The Forms Of Child Labor During The Industrial Revolution

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Show a child love & care, child labor is just not fair. Forms of child labor such as child slavery has existed throughout the American and human history, although child labor reached a new extreme during the Industrial Revolution. Children were being over worked, working dangerous long hours in poor factory conditions making very little money to support their families. Children were treated as slaves because they were very useful when it came to being laborers. Their little bodies allowed them to move quickly and into small spaces in factories or even mines where adults had a very hard time doing or not being able to do at all. They considered children to be easier to work with because they always listened to adults and were easy to manage …show more content…
The numbers of child laborers in the U.S. peaked. Child labor started to decline and labor/reform movements were growing and labor standards were improving, and the political power was increasing by the number of working people and social reforms demanding a legislating on child labor to take place. The labor reforms were conducted by the working women and also the middle class consumers. These people came together to form organizations that generated the National Consumers’ League in 1899 and also the National Child Labor Committee in 1904. Among these organizations it became about shared goals about child labors. The committee’s and organizations worked very hard to end child labor. They wanted to restrict child labor by improving working conditions, provide free education for all children, and make all the available jobs go to adults rather than children that should be attending school with a free …show more content…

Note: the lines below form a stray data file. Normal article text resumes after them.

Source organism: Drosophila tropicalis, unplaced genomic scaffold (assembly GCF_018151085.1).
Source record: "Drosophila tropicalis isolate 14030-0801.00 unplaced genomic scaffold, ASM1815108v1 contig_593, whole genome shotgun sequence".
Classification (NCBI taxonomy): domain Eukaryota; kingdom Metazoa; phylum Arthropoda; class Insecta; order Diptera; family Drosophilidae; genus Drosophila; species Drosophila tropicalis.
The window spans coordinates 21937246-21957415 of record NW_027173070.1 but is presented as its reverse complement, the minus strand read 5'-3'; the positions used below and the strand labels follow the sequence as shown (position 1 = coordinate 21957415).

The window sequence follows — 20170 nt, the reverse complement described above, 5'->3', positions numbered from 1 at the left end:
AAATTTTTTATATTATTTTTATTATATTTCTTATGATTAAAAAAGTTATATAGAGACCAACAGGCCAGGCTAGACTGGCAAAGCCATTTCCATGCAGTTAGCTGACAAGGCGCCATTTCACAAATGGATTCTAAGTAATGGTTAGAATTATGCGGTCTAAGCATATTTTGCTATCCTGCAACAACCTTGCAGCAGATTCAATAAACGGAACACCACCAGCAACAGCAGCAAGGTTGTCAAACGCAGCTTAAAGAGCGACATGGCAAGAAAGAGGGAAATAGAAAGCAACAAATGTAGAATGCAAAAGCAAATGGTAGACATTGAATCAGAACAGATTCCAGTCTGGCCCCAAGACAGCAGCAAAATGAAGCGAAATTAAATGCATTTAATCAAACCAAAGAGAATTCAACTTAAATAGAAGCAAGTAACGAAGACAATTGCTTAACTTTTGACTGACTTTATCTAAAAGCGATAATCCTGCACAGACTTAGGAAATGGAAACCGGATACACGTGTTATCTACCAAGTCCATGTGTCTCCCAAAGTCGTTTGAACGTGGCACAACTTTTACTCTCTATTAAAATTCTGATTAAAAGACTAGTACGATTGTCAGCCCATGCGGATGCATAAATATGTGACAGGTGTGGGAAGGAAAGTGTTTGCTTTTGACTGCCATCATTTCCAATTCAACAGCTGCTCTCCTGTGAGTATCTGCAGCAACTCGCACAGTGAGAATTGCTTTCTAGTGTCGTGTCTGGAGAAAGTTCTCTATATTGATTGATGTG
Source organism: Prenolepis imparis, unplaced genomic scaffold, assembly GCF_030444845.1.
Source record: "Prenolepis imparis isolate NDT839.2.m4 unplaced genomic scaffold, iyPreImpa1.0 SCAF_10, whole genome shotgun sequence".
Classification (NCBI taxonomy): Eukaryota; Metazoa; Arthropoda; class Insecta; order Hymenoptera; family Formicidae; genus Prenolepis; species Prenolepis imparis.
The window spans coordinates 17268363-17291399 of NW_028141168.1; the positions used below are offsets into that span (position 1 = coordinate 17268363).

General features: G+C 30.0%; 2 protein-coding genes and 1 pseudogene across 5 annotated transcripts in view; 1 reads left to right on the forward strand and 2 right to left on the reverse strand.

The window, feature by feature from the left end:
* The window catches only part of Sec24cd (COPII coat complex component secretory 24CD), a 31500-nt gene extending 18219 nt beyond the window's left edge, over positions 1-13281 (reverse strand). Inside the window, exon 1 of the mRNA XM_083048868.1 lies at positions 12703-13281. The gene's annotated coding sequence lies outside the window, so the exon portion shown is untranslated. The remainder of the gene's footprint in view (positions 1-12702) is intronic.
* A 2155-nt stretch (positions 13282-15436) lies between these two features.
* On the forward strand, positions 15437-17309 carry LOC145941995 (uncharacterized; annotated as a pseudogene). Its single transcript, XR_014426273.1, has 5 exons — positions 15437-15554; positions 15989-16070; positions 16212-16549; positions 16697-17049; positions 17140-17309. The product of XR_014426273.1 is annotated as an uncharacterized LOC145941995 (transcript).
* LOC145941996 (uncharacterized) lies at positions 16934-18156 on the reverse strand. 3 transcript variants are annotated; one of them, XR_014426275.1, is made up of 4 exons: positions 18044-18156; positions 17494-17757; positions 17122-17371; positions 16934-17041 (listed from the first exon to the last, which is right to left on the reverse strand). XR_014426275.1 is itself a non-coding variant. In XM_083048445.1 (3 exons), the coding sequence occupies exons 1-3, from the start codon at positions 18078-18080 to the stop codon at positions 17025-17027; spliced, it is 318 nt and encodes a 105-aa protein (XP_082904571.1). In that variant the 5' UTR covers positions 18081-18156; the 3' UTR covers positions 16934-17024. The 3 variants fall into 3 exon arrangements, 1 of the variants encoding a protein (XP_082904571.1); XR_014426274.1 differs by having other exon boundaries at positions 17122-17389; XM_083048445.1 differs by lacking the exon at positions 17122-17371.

Just that law has changed how Americans think today on minors willing and wanting to work in the work force. Minors must receive a thirty-minute break when working more than five consecutive hours in one single day. The employer shall keep a list of minors employed at each establishment, as well as keeping a time book or some other written records showing the starting and stopping time for hours worked for each rest period of the minor. If a minor is under 16 years of age, they are prohibited from working before 7 a.m. or after 7 p.m. when school is in session. When school is not in session such as holidays or summer or winter break they can not work before 7 a.m. or after 9 p.m. Minors may not work more than 3 hours in a school day, more than 18 hours in a school week, or more than 8 hours a day when school is not in session, and more than 40 hours per week when school is not in session. When it comes to wages the minimum wage for 16 and 17-year-old workers is the same as adults in the state they are working at, and the minors under the age of 16 may be paid 85% of the state minimum

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